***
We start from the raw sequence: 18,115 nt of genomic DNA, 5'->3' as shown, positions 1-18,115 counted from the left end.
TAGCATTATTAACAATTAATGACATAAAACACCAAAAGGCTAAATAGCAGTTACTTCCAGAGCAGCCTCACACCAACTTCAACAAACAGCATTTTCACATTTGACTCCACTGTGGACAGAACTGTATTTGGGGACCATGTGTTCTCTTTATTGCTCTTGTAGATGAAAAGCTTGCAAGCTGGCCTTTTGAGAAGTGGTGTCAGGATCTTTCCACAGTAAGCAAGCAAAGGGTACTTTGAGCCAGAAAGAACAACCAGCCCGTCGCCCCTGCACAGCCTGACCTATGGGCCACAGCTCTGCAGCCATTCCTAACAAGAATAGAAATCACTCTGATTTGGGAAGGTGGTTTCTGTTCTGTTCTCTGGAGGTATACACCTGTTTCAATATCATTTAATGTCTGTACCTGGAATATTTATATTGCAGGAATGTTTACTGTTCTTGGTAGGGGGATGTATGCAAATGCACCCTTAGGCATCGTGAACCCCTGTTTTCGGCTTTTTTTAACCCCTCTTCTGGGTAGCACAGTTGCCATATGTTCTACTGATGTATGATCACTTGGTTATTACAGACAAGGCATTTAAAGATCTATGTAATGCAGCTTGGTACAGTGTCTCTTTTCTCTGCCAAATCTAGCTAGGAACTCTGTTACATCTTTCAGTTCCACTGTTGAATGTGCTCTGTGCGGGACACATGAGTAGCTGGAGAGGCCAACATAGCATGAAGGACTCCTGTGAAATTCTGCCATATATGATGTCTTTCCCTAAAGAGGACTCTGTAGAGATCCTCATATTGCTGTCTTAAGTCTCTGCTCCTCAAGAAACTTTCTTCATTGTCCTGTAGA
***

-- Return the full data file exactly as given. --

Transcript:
We start from the raw sequence: 18,115 nt of genomic DNA, 5'->3' as shown, positions 1-18,115 counted from the left end.
TAGCATTATTAACAATTAATGACATAAAACACCAAAAGGCTAAATAGCAGTTACTTCCAGAGCAGCCTCACACCAACTTCAACAAACAGCATTTTCACATTTGACTCCACTGTGGACAGAACTGTATTTGGGGACCATGTGTTCTCTTTATTGCTCTTGTAGATGAAAAGCTTGCAAGCTGGCCTTTTGAGAAGTGGTGTCAGGATCTTTCCACAGTAAGCAAGCAAAGGGTACTTTGAGCCAGAAAGAACAACCAGCCCGTCGCCCCTGCACAGCCTGACCTATGGGCCACAGCTCTGCAGCCATTCCTAACAAGAATAGAAATCACTCTGATTTGGGAAGGTGGTTTCTGTTCTGTTCTCTGGAGGTATACACCTGTTTCAATATCATTTAATGTCTGTACCTGGAATATTTATATTGCAGGAATGTTTACTGTTCTTGGTAGGGGGATGTATGCAAATGCACCCTTAGGCATCGTGAACCCCTGTTTTCGGCTTTTTTTAACCCCTCTTCTGGGTAGCACAGTTGCCATATGTTCTACTGATGTATGATCACTTGGTTATTACAGACAAGGCATTTAAAGATCTATGTAATGCAGCTTGGTACAGTGTCTCTTTTCTCTGCCAAATCTAGCTAGGAACTCTGTTACATCTTTCAGTTCCACTGTTGAATGTGCTCTGTGCGGGACACATGAGTAGCTGGAGAGGCCAACATAGCATGAAGGACTCCTGTGAAATTCTGCCATATATGATGTCTTTCCCTAAAGAGGACTCTGTAGAGATCCTCATATTGCTGTCTTAAGTCTCTGCTCCTCAAGAAACTTTCTTCATTGTCCTGTAGA